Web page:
Drug Discovery MedicineMedicine and Medical Science

M.D., Ph.D. Professor Hagiwara, Masatoshi

At the Department of Drug Discovery Medicine, we work closely with supporting pharmaceutical companies and nurture people with talents required for drug discovery and development in a new era. We accept both medical graduates and graduates from other disciplines for our master’s and doctoral program. The goal of our curriculum is to make graduates ready to work in a wide variety of positions in drug discovery and development, including (not limited) researchers both in academia and pharmaceutical companies, entrepreneurs, managers in drug discovery and development, and managers in academia-pharma collaboration.

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Research and Education

In Layer 1 of our program, lectures and laboratory courses will be provided for non-MD students to acquire systematic knowledge of core basic science in medicine. In Layer 2, all students further acquire essential knowledge in the current drug discovery and development such as clinical human genetics, bioinformatics, etc. and, in Layer 3, they participate in a series of seminars studying pathophysiology of human diseases and engaging in active discussion on target identification and development of new therapeutic modalities using several diseases as representative examples. Finally, in Layer 4, trainees are exposed to studies in wider areas related to drug discovery and development such as bio-bank, big data science, precision medicine, clinical trials, intellectual properties, regulatory science, and business models, all of which are important in filling gaps among academia, companies and society to facilitate delivery of drugs to the patients. In parallel with such educational course works, students conduct their own research projects by participating in academia-pharma collaborative projects ongoing at the Medical Innovation Center and other departments of Kyoto University.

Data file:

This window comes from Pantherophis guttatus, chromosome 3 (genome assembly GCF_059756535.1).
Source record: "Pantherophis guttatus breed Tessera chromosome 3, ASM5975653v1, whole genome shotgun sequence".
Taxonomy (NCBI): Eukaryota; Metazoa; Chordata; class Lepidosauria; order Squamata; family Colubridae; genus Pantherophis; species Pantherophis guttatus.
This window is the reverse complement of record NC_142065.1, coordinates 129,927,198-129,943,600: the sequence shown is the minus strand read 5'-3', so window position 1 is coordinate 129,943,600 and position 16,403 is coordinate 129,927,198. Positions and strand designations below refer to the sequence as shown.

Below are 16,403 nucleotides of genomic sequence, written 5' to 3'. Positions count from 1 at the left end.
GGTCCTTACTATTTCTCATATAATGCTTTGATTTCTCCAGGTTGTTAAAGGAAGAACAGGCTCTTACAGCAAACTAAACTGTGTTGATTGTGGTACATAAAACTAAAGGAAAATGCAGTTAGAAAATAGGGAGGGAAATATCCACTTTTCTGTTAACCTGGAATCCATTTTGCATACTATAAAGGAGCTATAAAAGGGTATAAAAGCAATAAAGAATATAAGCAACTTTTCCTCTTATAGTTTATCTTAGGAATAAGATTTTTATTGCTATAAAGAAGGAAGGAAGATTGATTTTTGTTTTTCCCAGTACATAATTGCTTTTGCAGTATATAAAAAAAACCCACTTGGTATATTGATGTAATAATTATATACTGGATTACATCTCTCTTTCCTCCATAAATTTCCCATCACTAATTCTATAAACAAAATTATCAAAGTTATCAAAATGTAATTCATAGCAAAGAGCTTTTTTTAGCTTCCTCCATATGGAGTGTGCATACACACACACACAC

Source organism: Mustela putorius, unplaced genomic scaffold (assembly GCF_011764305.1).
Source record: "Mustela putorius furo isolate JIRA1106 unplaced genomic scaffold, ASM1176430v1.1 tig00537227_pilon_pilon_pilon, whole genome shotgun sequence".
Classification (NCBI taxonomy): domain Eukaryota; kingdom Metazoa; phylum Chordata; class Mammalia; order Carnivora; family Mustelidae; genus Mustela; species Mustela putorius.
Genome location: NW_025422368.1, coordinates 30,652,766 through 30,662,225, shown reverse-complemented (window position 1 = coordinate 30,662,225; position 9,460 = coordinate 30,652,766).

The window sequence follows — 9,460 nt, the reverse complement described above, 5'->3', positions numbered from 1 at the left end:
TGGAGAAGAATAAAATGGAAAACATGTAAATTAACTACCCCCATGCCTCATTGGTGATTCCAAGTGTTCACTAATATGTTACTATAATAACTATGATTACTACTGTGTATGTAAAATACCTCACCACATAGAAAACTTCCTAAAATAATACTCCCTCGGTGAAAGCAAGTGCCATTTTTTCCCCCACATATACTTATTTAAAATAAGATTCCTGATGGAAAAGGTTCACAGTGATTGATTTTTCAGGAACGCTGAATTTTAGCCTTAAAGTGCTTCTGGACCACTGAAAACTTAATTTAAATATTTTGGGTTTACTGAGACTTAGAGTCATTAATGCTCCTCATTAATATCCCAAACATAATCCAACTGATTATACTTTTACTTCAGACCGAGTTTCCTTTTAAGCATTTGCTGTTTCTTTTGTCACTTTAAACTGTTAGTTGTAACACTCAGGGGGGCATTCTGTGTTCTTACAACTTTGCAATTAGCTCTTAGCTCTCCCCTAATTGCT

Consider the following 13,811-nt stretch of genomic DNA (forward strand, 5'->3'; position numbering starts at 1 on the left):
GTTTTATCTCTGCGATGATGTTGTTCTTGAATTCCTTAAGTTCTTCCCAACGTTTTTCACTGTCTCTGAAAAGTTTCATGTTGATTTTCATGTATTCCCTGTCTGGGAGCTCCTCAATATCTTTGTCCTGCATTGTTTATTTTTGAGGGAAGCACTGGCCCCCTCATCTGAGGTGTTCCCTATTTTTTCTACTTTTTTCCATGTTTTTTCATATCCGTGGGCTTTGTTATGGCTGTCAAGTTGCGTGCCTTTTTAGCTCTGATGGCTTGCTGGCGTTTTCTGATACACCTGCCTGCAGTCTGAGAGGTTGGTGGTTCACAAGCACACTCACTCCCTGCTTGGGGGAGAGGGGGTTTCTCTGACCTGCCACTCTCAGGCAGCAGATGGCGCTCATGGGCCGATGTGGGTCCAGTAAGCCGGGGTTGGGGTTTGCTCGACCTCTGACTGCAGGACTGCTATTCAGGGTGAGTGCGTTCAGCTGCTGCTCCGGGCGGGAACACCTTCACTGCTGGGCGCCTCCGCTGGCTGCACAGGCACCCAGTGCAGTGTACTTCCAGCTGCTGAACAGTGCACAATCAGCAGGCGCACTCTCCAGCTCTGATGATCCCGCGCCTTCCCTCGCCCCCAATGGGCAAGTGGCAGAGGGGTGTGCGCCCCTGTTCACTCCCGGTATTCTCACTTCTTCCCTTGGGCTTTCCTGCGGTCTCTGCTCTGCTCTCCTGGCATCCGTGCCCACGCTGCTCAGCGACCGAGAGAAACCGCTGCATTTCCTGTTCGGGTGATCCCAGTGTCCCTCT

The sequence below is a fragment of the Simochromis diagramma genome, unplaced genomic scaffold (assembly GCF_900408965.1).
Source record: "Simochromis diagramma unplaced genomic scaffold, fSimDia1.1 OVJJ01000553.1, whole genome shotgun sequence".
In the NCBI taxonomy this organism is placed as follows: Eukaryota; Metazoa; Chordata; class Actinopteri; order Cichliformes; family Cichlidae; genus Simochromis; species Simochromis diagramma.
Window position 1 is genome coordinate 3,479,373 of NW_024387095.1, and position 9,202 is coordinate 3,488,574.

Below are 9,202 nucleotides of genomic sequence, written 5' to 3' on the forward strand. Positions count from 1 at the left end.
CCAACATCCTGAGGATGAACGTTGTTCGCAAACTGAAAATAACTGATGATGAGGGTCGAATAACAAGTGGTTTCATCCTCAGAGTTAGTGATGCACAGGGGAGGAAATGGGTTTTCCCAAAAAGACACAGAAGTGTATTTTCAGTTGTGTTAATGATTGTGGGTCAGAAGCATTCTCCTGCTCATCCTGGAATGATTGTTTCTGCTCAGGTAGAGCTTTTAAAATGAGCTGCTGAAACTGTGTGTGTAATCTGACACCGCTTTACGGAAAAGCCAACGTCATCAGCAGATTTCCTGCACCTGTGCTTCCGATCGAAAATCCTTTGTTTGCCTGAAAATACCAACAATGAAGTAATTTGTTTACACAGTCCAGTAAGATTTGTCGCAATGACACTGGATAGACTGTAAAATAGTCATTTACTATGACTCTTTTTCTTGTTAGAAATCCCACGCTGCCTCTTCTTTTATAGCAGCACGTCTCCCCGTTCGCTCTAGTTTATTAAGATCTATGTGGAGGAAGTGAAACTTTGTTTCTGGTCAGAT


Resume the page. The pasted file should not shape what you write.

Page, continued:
Recent Publications

  1. Matsushima S, Ajiro M, Iida K, Chamoto K, Honjo T, Hagiwara M. (2022) Chemical induction of splice-neoantigens attenuates tumor growth in a preclinical model of colorectal cancer. Sci Transl Med. 14(673):eabn6056.
  2. Ajiro M, Awaya T, Kim YJ, Iida K, Denawa M, Tanaka N, Kurosawa R, Matsushima S, Shibata S, Sakamoto T, Studer L, Krainer AR, Hagiwara M. (2021) Therapeutic manipulation of IKBKAP mis-splicing with a small molecule to cure familial dysautonomia. Nat Commun. 12(1):4507.
  3. Thumkeo D, Katsura Y, Nishimura Y, Kanchanawong P, Tohyama K, Ishizaki T, Kitajima S, Takahashi C, Hirata T, Watanabe N, Krummel MF, Narumiya S. (2020) mDia1/3-dependent actin polymerization spatiotemporally controls LAT phosphorylation by Zap70 at the immune synapse. Science Advances, 6(1), eaay2432
  4. Thumkeo, D., Punyawatthananukool, S., Prasongtanakij, S., Matsuura, R., Arima, K., Nie, H., Yamamoto, R., Aoyama, N., Hamaguchi, H., Sugahara, S., Takeda, S., Charoensawan, V., Tanaka, A., Sakaguchi, S. and Narumiya S. (2022) PGE2-EP2/EP4 signaling elicits immunosuppression by driving the mregDC-Treg axis in inflammatory tumor microenvironment. Cell Reports, 39,110914. doi: 10.1016/j.celrep.2022.110914
  5. SK2 channel modulation contributes to compartment-specific dendritic plasticity in cerebellar Purkinje cells. Ohtsuki G, Piochon C, Adelman JP, Hansel C. Neuron, Volume 75, Issue 1, 108-120; 12 Jul 2012, doi: 10.1016/j.neuron.2012.05.025


Professor and Chair: Hagiwara, Masatoshi
Professor: Narumiya, Shuh
Professor: Ohtsuki, Gen
Professor: Saotome, Chikako


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